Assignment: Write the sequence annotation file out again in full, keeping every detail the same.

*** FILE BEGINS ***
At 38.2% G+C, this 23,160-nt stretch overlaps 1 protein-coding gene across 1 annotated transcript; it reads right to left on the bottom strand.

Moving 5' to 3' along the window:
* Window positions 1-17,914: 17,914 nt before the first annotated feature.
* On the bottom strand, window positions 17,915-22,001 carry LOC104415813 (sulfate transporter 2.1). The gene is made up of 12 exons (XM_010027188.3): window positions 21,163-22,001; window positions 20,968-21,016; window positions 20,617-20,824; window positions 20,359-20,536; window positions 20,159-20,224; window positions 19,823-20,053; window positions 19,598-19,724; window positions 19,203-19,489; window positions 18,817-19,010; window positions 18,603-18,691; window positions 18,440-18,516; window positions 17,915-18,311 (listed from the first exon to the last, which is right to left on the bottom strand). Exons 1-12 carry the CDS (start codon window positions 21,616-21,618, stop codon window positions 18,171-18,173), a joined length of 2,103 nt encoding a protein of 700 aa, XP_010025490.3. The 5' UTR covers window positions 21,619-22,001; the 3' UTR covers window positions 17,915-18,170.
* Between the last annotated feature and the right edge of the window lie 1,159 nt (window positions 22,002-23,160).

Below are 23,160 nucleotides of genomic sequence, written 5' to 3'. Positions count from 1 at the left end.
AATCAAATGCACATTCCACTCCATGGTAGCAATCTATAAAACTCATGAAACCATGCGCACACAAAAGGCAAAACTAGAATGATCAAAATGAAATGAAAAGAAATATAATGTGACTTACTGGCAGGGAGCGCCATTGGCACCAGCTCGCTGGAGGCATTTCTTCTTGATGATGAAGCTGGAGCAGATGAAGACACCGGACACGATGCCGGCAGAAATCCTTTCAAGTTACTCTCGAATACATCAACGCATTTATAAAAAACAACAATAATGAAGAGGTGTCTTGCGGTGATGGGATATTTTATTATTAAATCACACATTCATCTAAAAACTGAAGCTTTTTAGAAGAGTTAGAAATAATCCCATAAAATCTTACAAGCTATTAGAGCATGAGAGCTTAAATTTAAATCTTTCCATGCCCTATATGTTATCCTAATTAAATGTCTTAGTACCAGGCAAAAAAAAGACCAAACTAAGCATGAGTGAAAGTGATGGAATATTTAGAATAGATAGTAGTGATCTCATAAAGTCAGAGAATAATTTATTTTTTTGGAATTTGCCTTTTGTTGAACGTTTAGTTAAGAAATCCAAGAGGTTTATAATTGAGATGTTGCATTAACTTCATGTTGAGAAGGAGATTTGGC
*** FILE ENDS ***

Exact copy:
At 38.2% G+C, this 23,160-nt stretch overlaps 1 protein-coding gene across 1 annotated transcript; it reads right to left on the bottom strand.

Moving 5' to 3' along the window:
* Window positions 1-17,914: 17,914 nt before the first annotated feature.
* On the bottom strand, window positions 17,915-22,001 carry LOC104415813 (sulfate transporter 2.1). The gene is made up of 12 exons (XM_010027188.3): window positions 21,163-22,001; window positions 20,968-21,016; window positions 20,617-20,824; window positions 20,359-20,536; window positions 20,159-20,224; window positions 19,823-20,053; window positions 19,598-19,724; window positions 19,203-19,489; window positions 18,817-19,010; window positions 18,603-18,691; window positions 18,440-18,516; window positions 17,915-18,311 (listed from the first exon to the last, which is right to left on the bottom strand). Exons 1-12 carry the CDS (start codon window positions 21,616-21,618, stop codon window positions 18,171-18,173), a joined length of 2,103 nt encoding a protein of 700 aa, XP_010025490.3. The 5' UTR covers window positions 21,619-22,001; the 3' UTR covers window positions 17,915-18,170.
* Between the last annotated feature and the right edge of the window lie 1,159 nt (window positions 22,002-23,160).

Below are 23,160 nucleotides of genomic sequence, written 5' to 3'. Positions count from 1 at the left end.
AATCAAATGCACATTCCACTCCATGGTAGCAATCTATAAAACTCATGAAACCATGCGCACACAAAAGGCAAAACTAGAATGATCAAAATGAAATGAAAAGAAATATAATGTGACTTACTGGCAGGGAGCGCCATTGGCACCAGCTCGCTGGAGGCATTTCTTCTTGATGATGAAGCTGGAGCAGATGAAGACACCGGACACGATGCCGGCAGAAATCCTTTCAAGTTACTCTCGAATACATCAACGCATTTATAAAAAACAACAATAATGAAGAGGTGTCTTGCGGTGATGGGATATTTTATTATTAAATCACACATTCATCTAAAAACTGAAGCTTTTTAGAAGAGTTAGAAATAATCCCATAAAATCTTACAAGCTATTAGAGCATGAGAGCTTAAATTTAAATCTTTCCATGCCCTATATGTTATCCTAATTAAATGTCTTAGTACCAGGCAAAAAAAAGACCAAACTAAGCATGAGTGAAAGTGATGGAATATTTAGAATAGATAGTAGTGATCTCATAAAGTCAGAGAATAATTTATTTTTTTGGAATTTGCCTTTTGTTGAACGTTTAGTTAAGAAATCCAAGAGGTTTATAATTGAGATGTTGCATTAACTTCATGTTGAGAAGGAGATTTGGC